Look, I know what y’all are thinking. What in the H.E. double heck is little ol’ Dalworthington Gardens doing with 99 explosive ordnance disposal robots? The whole dang town barely has 2,000 people. What do we even need one ordnance disposal robot for?
I can explain.
This all got going not too long after the Pentagon started its 1033 deal, where they transfer military equipment they don’t need anymore to local police like us. “Cop Christmas,” some folks call it. The program got a lot of attention after the cops in Ferguson hit the streets looking like the 1st Armored Division. Yeah, you can get pretty much anything you can think of. I mean, not anything. You can’t get a nuke, though I heard the chief up in Little Elm tried. Not to actually use, mind you. Just to scare some kids.
Anyway. This was back in ’95, ’96, somewhere around then. I was just a deputy. Our old chief, Roy Keith Plummer, he didn’t think we really needed anything, and I agreed with him. Shoot, half the time, I’d get home at the end of a shift and realize I’d left my gun in my desk drawer. You could keep the peace in Dalworthington Gardens with a stern look. What the hell did we need an armored personnel carrier for?
I mean, no one has to tell me that I’m not a cop in Dallas or Fort Worth or even Arlington. Hey, did you know that’s where Dalworthington Gardens got its name? It’s a—what do you call it? A portmanteau, yeah.
Anyway, so, okay, it’s about 20 years ago, and another one of the deputies, guy by the name of Cord Buchanan, his wife left him [whispers] for a fireman. So Cord, yeah, he’s pretty broken up about the whole thing, you know, just moping around the station. We keep trying and trying, but we can’t think of nothing to get him out of it. Then one day the chief comes in and says, “Cord, how would you like to shoot up an old squad car with an M240 machine gun?”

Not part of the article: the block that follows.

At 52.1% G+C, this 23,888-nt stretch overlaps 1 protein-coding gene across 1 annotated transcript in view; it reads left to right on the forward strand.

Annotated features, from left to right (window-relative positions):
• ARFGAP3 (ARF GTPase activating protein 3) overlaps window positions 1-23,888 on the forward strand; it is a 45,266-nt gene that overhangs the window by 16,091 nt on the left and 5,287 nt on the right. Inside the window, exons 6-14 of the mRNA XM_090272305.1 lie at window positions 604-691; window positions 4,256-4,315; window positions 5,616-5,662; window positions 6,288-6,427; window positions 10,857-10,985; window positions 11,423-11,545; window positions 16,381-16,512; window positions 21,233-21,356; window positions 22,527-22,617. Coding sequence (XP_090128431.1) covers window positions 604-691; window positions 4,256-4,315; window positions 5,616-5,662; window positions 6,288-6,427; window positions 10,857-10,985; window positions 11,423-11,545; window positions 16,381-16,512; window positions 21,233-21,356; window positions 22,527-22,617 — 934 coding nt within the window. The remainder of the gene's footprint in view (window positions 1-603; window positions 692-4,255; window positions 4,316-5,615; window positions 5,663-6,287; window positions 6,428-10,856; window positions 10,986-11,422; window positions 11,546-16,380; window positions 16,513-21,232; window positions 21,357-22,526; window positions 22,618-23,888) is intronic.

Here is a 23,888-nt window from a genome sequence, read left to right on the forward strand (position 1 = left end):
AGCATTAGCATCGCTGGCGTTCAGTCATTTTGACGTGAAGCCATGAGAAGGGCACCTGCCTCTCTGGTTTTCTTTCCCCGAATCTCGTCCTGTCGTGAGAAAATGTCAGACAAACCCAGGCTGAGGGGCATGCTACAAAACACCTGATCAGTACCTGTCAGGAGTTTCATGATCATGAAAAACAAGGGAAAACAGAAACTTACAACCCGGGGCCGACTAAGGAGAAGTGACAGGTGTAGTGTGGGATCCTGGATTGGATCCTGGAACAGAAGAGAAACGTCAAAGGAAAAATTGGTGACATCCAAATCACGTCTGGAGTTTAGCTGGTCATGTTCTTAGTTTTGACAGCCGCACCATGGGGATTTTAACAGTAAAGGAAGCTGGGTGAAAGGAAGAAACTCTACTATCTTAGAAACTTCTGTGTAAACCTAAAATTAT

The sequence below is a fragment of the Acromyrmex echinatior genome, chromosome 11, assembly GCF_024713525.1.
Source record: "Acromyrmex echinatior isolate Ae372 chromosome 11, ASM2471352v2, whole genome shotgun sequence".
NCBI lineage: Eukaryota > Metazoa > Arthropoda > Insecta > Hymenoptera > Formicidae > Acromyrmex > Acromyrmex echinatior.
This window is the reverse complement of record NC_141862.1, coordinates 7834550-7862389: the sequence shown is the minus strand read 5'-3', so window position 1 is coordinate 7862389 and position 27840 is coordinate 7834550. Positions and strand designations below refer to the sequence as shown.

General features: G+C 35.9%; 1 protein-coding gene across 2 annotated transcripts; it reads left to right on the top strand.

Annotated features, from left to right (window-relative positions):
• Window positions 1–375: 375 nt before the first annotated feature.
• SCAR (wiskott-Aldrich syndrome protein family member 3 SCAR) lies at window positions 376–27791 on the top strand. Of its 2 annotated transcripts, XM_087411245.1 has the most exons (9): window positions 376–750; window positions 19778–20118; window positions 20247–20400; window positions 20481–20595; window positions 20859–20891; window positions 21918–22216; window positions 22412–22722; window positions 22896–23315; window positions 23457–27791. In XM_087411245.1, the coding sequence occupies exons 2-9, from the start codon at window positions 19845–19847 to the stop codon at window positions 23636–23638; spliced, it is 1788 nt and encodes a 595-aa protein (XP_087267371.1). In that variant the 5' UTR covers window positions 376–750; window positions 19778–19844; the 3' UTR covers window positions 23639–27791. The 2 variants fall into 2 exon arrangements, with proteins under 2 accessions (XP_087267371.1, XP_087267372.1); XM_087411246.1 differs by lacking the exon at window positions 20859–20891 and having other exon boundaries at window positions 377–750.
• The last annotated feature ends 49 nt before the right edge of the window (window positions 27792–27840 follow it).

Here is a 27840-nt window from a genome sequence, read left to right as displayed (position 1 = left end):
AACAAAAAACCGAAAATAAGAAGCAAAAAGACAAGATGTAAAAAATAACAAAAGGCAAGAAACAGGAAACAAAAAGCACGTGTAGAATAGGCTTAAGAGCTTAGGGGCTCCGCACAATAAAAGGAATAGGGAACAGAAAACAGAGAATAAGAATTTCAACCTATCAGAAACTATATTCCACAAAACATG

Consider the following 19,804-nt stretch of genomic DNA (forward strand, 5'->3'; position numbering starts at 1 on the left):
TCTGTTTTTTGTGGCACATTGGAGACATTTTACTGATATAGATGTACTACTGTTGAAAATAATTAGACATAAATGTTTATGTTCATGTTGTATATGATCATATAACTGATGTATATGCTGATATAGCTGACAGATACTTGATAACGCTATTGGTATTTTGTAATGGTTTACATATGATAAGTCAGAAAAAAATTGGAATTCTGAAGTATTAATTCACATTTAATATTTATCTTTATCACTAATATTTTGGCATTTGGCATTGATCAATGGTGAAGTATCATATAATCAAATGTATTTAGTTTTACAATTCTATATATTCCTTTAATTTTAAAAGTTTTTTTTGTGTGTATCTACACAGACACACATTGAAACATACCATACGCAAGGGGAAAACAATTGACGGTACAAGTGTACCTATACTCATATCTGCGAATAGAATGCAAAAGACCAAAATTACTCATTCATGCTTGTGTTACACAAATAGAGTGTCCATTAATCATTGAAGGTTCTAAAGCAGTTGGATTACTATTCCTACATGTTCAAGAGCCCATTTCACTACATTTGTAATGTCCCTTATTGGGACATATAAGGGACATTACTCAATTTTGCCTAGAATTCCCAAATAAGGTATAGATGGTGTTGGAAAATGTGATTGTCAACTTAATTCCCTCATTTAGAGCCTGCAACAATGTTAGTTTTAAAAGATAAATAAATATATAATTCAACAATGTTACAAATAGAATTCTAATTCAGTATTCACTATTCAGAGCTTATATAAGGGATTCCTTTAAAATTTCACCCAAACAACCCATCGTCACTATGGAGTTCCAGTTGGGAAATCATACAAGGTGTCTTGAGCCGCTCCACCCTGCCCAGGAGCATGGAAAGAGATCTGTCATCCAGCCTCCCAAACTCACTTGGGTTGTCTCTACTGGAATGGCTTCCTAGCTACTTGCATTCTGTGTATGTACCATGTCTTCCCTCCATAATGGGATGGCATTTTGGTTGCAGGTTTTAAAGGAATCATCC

An M240! Jesus wearing a crop top, that’s a movie gun! Twenty-seven-point-one pounds of belt-fed, gas-operated firepower. Nine hundred rounds a minute. Maximum firing range of more than 4,000 yards. I tell you what, my pants are getting tight just talking about it.
Well, of course, that was the first time I saw Cord smile in about three months. Turns out the chief had decided to pick up a little something on the 1033 plan after all, just to see if he could get Cord back on track. And it worked. Man, did it work. Cord got a cramp in his trigger hand so bad that he went as Bob Dole to the Halloween party that year.
After that, I mean, why stop, you know? Any problem that came up, hey, 1033’ll solve it. Right? Like the 18-ton mine-resistant, ambush-protected vehicle, the MRAP. We got that just to break up parties over at Dimebag Darrell’s house over on Sunset, God rest his soul. We sent a kid fresh out of the academy over there once and didn’t see him again for three weeks. He came back, he had a bunch of goat bites he couldn’t explain and a wife named Destinee.
After a while, we started hitting up the cop store even when we didn’t need to. Like the ordnance disposal robots. I told you I could explain. I can, and I can’t. We got ’em from 1033, like I said, but for the life of me, I can’t tell you why we have 99. We got the first batch—I think the order was for 10, but maybe it was a dozen—so we’d have a team for our quidditch squad to practice against. You know—quidditch? Like from Harry Potter? We all started playing a couple of years ago.
I honestly have no idea why we got the other 80 robots. We have a lot of free time.